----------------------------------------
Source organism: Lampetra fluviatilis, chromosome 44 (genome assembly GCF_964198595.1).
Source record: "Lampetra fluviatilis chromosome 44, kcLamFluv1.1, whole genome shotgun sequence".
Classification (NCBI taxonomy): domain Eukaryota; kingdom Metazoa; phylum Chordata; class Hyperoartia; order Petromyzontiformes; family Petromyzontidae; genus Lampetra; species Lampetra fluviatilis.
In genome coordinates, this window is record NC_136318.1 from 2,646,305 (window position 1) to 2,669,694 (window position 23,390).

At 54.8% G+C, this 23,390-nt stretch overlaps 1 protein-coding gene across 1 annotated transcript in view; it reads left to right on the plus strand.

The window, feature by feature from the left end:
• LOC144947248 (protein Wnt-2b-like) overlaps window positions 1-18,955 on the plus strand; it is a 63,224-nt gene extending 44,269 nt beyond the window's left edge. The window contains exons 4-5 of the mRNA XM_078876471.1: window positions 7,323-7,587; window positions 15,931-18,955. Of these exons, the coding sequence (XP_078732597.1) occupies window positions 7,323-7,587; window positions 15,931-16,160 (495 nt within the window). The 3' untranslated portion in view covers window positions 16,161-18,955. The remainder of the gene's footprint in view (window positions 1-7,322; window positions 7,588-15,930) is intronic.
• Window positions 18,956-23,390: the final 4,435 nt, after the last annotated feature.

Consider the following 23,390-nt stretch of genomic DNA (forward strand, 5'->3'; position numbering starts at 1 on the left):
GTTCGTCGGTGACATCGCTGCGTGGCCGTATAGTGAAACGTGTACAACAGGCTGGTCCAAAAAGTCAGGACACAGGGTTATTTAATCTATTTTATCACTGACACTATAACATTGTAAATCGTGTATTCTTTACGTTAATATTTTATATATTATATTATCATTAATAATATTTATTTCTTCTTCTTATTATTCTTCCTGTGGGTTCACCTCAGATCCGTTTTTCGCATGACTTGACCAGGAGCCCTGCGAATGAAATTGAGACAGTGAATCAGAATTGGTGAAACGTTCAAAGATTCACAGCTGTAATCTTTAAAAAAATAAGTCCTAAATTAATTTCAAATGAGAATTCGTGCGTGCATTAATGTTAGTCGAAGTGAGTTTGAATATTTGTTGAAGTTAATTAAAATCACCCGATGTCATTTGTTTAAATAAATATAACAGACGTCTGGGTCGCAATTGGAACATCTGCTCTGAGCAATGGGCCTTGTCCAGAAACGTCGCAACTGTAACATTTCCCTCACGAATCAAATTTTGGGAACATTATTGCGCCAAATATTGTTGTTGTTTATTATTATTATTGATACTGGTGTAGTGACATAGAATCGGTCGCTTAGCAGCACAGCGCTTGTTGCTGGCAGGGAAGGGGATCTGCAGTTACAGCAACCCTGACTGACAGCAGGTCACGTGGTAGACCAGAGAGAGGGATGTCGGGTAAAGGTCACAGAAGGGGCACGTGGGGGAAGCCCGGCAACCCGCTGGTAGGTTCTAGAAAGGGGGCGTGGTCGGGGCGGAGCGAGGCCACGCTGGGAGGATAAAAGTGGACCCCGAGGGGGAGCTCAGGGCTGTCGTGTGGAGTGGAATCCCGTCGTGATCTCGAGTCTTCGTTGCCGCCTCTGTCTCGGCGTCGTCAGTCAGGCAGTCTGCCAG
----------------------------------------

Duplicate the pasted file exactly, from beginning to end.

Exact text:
Source organism: Lampetra fluviatilis, chromosome 44 (genome assembly GCF_964198595.1).
Source record: "Lampetra fluviatilis chromosome 44, kcLamFluv1.1, whole genome shotgun sequence".
Classification (NCBI taxonomy): domain Eukaryota; kingdom Metazoa; phylum Chordata; class Hyperoartia; order Petromyzontiformes; family Petromyzontidae; genus Lampetra; species Lampetra fluviatilis.
In genome coordinates, this window is record NC_136318.1 from 2,646,305 (window position 1) to 2,669,694 (window position 23,390).

At 54.8% G+C, this 23,390-nt stretch overlaps 1 protein-coding gene across 1 annotated transcript in view; it reads left to right on the plus strand.

The window, feature by feature from the left end:
• LOC144947248 (protein Wnt-2b-like) overlaps window positions 1-18,955 on the plus strand; it is a 63,224-nt gene extending 44,269 nt beyond the window's left edge. The window contains exons 4-5 of the mRNA XM_078876471.1: window positions 7,323-7,587; window positions 15,931-18,955. Of these exons, the coding sequence (XP_078732597.1) occupies window positions 7,323-7,587; window positions 15,931-16,160 (495 nt within the window). The 3' untranslated portion in view covers window positions 16,161-18,955. The remainder of the gene's footprint in view (window positions 1-7,322; window positions 7,588-15,930) is intronic.
• Window positions 18,956-23,390: the final 4,435 nt, after the last annotated feature.

Consider the following 23,390-nt stretch of genomic DNA (forward strand, 5'->3'; position numbering starts at 1 on the left):
GTTCGTCGGTGACATCGCTGCGTGGCCGTATAGTGAAACGTGTACAACAGGCTGGTCCAAAAAGTCAGGACACAGGGTTATTTAATCTATTTTATCACTGACACTATAACATTGTAAATCGTGTATTCTTTACGTTAATATTTTATATATTATATTATCATTAATAATATTTATTTCTTCTTCTTATTATTCTTCCTGTGGGTTCACCTCAGATCCGTTTTTCGCATGACTTGACCAGGAGCCCTGCGAATGAAATTGAGACAGTGAATCAGAATTGGTGAAACGTTCAAAGATTCACAGCTGTAATCTTTAAAAAAATAAGTCCTAAATTAATTTCAAATGAGAATTCGTGCGTGCATTAATGTTAGTCGAAGTGAGTTTGAATATTTGTTGAAGTTAATTAAAATCACCCGATGTCATTTGTTTAAATAAATATAACAGACGTCTGGGTCGCAATTGGAACATCTGCTCTGAGCAATGGGCCTTGTCCAGAAACGTCGCAACTGTAACATTTCCCTCACGAATCAAATTTTGGGAACATTATTGCGCCAAATATTGTTGTTGTTTATTATTATTATTGATACTGGTGTAGTGACATAGAATCGGTCGCTTAGCAGCACAGCGCTTGTTGCTGGCAGGGAAGGGGATCTGCAGTTACAGCAACCCTGACTGACAGCAGGTCACGTGGTAGACCAGAGAGAGGGATGTCGGGTAAAGGTCACAGAAGGGGCACGTGGGGGAAGCCCGGCAACCCGCTGGTAGGTTCTAGAAAGGGGGCGTGGTCGGGGCGGAGCGAGGCCACGCTGGGAGGATAAAAGTGGACCCCGAGGGGGAGCTCAGGGCTGTCGTGTGGAGTGGAATCCCGTCGTGATCTCGAGTCTTCGTTGCCGCCTCTGTCTCGGCGTCGTCAGTCAGGCAGTCTGCCAG